All across Britain, small businesses are being encouraged to think big by building their overseas empires. But where should they start?
In recent years, there has been a significant shift among smaller businesses towards selling overseas, while rapidly changing technologies make it easier and easier to reach global, rather than purely local, markets.
Overall, the UK business community is vocal in its support of international trade and collaboration, and the potential that this brings to the country. A recent study by Ipsos Mori found that just 1% of business leaders support an exit from the EU, despite feeling that many of its regulations are unnecessarily onerous.
Of course, it’s not all plane sailing. George Osborne may want the business sector to add £1 trillion a year to the UK economy through global exports by 2020, but the popular rise of UK Euroscepticism and calls for a referendum on EU membership are hampering export growth. While businesses tend to disagree with isolationist sentiments, these rumblings, combined with political concession-making, are making some continental companies wary of building relationships with British businesses in the long run.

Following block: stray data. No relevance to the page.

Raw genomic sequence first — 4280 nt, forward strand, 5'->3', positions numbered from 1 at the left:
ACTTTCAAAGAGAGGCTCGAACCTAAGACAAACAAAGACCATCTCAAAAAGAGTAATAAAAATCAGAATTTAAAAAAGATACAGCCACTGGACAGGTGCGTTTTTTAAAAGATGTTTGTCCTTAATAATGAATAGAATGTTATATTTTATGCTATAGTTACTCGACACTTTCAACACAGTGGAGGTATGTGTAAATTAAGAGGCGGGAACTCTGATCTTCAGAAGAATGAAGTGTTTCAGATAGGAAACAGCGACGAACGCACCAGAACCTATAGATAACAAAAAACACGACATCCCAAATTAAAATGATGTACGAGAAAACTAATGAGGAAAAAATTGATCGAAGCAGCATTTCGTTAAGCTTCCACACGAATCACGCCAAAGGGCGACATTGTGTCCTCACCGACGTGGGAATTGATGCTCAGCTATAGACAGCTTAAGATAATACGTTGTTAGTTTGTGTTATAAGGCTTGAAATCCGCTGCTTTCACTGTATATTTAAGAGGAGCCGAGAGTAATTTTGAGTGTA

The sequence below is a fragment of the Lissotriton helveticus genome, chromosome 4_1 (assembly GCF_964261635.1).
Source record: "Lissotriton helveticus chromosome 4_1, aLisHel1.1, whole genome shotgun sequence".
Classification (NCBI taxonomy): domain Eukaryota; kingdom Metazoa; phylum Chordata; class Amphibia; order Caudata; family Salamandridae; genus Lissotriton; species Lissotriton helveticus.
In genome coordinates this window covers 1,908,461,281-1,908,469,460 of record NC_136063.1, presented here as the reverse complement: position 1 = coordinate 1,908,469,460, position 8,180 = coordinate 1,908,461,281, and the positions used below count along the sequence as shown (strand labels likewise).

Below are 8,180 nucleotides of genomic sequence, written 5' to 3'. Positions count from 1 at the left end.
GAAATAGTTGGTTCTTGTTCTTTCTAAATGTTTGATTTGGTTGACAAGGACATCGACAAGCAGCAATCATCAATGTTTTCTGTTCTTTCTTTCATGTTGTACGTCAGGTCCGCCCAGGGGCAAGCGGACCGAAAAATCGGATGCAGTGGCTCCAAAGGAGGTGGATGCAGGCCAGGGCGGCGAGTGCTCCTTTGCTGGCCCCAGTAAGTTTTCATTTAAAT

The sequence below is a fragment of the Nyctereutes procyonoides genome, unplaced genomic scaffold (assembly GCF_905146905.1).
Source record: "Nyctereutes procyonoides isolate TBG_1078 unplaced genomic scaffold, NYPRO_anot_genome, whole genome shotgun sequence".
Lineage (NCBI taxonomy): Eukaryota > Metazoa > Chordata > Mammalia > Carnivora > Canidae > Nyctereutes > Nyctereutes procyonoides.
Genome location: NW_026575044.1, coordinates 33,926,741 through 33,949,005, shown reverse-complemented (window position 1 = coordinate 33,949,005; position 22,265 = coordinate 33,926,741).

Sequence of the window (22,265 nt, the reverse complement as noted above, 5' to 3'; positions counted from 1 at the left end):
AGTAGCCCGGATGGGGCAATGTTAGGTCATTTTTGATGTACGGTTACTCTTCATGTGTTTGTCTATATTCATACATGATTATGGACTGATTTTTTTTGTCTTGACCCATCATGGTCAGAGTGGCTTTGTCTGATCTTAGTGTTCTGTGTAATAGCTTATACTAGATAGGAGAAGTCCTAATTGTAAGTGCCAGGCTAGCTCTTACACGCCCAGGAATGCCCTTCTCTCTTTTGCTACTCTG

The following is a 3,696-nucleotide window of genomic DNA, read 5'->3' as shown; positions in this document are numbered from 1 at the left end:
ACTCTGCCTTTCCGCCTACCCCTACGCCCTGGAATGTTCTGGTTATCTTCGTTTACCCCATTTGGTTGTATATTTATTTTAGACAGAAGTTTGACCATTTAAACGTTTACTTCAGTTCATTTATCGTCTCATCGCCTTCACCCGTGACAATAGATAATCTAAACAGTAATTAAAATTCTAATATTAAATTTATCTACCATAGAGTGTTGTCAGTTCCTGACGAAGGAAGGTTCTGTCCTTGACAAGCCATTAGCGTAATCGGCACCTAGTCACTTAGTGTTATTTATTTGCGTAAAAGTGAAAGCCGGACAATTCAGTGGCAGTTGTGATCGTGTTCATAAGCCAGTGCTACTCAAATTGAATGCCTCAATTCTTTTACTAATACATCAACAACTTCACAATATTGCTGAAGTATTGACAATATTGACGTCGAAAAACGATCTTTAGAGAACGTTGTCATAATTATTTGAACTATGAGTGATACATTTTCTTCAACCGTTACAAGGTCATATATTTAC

On the other end of the scale, the shady (and somewhat under-reported) Transatlantic Trade and Investment Partnership (TTIP) negotiations are still underway, despite fierce criticism from public interest groups, parts of the media and hundreds of thousands of citizens across Europe.
The deal, which is ostensibly designed to ease trade restrictions between the US and the EU, is feared to hand too much power to global conglomerates at the expense of ordinary people and democratically elected governments, as well as local business interests. Unfortunately, since the terms are being agreed in secret with corporate lobbyists, it’s hard to get a clear idea of the potential benefits or risks – but we’ll explore this in more detail later in the week.
Despite the challenges, for an ambitious SME, there are many promising markets for trade, both in the EU and further afield. For smaller businesses that do take the plunge, the possibilities are extensive. In many parts of the world, UK goods and services are highly prized for their quality, heritage and innovation, and breaking into a new market can bring huge rewards.
This week, SME Insider will be looking at all kinds of aspects of overseas expansion, from networking at international tradeshows and getting to grips with an unfamiliar culture, through to exporting your products and services, and opening your first office in a new country.
We’d also love to hear about your views and experiences in this area – you can join the discussion on Twitter by tweeting us at @SMEInsider and including the hashtag: #GrowGlobal.